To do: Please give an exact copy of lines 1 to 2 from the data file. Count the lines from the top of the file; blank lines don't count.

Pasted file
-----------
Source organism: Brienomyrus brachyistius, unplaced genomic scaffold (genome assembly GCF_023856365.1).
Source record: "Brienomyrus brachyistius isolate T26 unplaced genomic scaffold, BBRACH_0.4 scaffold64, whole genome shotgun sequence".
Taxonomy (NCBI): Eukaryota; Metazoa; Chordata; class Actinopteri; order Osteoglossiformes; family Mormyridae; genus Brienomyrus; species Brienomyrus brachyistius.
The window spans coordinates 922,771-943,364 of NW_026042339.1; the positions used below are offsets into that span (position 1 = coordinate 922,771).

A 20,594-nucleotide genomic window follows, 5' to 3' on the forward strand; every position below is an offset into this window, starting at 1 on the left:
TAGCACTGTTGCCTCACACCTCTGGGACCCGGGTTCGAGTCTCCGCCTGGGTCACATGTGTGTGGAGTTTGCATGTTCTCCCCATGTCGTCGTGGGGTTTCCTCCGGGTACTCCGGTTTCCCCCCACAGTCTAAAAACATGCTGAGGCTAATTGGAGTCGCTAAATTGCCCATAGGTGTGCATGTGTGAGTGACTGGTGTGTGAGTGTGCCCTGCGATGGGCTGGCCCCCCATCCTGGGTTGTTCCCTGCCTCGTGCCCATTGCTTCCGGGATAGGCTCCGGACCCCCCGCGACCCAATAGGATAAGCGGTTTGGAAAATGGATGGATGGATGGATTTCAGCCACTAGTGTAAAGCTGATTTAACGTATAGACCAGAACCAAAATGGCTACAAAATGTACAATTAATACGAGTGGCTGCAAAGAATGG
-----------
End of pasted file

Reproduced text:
Source organism: Brienomyrus brachyistius, unplaced genomic scaffold (genome assembly GCF_023856365.1).
Source record: "Brienomyrus brachyistius isolate T26 unplaced genomic scaffold, BBRACH_0.4 scaffold64, whole genome shotgun sequence".